Setting a new precedent for architecture with its spiraling organic form, the Solomon R. Guggenheim Museum, NY is one of the world’s most recognizable buildings. Designed by American architect Frank Lloyd Wright and completed in 1959, the construction of the Guggenheim Museum tested the capabilities of building technology at the time.
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The swirling main building is fashioned from light Aspen wood and the newer tower of American Cherry. The kit’s precise adherence to the architect’s design ensures your completed model is as stunningly beautiful and iconic as the original.
The Guggenheim Museum kit comes with clear, easy to follow instructions and is the ideal gift for an any fan of art or architecture. It’s also a beautiful diversion for you to enjoy. It's a great model to start your collection of model landmarks (or give as a gift) and is especially suited for someone with limited experience in building models. This model can be completed in one or two evenings but will provide years of pleasure.
If you'd rather enjoy the model without building it, you can purchase a professionally built (Pre-assembled). Go to our Finished Model page for more information.
Keep your model in pristine, dust-free condition with an acrylic case specifically designed for your model. Go to our Acrylic Cases page for photos and ordering information.
Each kit comes complete with all required parts and clear, easy to follow instructions. All you’ll need to provide is a good quality wood glue, a knife to remove individual parts from their sheets, and a flat work surface to construct the model.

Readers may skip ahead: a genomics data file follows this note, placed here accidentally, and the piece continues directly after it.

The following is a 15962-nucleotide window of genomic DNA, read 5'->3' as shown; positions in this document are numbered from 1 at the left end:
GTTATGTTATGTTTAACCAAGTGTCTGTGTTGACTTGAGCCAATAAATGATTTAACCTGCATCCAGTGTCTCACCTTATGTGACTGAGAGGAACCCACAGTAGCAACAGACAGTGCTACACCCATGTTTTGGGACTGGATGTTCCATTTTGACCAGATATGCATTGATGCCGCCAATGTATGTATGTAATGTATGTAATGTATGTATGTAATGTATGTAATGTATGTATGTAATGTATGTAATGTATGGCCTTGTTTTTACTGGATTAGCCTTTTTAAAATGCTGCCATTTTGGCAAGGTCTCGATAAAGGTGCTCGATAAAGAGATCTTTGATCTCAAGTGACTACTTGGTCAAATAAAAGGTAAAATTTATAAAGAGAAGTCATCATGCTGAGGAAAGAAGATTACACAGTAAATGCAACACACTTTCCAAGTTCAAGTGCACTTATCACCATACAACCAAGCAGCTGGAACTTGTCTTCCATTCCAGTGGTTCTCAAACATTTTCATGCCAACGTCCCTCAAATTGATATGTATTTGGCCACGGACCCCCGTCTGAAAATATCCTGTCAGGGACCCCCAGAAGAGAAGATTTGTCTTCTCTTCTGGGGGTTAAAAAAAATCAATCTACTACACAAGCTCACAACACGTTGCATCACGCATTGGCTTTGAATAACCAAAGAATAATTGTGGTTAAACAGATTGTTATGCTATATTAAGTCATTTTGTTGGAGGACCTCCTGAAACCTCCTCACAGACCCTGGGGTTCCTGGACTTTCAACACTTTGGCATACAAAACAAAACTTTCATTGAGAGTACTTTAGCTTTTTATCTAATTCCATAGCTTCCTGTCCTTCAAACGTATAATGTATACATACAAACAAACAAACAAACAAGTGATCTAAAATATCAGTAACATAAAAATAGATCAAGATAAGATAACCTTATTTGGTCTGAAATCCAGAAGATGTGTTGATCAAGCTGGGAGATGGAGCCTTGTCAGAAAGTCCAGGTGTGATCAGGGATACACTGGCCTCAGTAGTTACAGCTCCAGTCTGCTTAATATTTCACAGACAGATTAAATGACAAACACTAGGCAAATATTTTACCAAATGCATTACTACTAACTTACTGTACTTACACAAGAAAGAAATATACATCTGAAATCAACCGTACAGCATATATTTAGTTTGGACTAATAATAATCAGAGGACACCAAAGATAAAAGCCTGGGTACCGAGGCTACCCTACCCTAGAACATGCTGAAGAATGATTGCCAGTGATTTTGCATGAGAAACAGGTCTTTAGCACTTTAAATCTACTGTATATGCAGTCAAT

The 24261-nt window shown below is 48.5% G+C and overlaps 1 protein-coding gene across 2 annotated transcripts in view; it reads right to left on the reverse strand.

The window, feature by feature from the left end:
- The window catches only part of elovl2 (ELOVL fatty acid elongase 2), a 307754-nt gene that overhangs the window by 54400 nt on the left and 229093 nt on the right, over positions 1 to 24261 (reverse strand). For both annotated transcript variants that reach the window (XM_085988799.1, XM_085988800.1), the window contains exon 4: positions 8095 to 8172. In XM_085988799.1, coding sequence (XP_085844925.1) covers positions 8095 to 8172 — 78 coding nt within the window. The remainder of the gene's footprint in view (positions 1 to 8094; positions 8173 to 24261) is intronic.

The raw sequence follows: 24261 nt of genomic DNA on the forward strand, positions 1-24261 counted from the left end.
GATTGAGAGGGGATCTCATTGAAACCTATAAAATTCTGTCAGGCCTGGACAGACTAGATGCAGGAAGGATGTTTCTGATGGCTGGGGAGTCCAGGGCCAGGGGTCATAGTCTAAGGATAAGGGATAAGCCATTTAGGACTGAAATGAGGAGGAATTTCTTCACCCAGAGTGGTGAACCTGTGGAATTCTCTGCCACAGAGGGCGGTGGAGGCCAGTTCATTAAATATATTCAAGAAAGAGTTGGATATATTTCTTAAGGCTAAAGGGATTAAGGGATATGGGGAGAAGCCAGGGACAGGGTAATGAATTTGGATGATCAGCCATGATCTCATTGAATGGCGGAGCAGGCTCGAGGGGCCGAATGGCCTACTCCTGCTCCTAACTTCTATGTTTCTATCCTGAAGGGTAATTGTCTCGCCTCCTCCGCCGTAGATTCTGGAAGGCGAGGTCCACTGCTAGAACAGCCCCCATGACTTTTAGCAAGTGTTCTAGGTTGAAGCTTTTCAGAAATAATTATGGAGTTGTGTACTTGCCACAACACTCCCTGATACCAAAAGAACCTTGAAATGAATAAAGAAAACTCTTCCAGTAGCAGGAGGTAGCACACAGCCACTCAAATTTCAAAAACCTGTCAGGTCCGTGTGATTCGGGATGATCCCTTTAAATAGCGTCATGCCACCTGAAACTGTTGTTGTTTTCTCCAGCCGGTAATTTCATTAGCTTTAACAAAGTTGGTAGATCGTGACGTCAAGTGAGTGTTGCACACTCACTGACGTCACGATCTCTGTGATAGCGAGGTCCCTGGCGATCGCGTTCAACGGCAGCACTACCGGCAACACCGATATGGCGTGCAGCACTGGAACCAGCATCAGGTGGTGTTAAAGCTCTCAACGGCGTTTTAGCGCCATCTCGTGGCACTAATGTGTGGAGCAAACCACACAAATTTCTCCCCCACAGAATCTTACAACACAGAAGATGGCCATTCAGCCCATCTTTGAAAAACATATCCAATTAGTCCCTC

Materials Aspen, American Cherry, MDF, And Acrylic— Scale: 1:500
— Recommended Age: 12 & Up
— Difficulty Level: Beginner
— Assembly Time: 3 Hours
— Completed Dimensions: 6"L x 4.5"W x 3.5"H
Model by Little Building Co. Click here to learn more about the artist behind this fine model.
Photo courtesy of one of our customers, Larry S.
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Solomon R Guggenheim, 1861 – 1949
In 1929 at age 66, wealthy industrialist Solomon R. Guggenheim began to collect modern paintings by artists such as Marc Chagall, Vasily Kandinsky, and Paul Klee. He was guided in this pursuit by young German artist and theorist Hilla Rebay, who had been hired by Solomon’s wife to paint his portrait. Encouraged by Rebay, Guggenheim opened the Museum of Non-Objective Painting in 1939. They soon resolved to build a “temple to non-objectivity” to house his growing modern art collection (which was then displayed in a rented townhouse on East 54th Street). In 1943 they commissioned architect Frank Lloyd Wright to design the new building. After Guggenheim’s death in 1949, the name of the museum was changed to the Solomon R. Guggenheim Museum to honor his vision.
“I do not want to leave to my city just another museum.” - Solomon R. Guggenheim
Frank Lloyd Wright, 1867 – 1959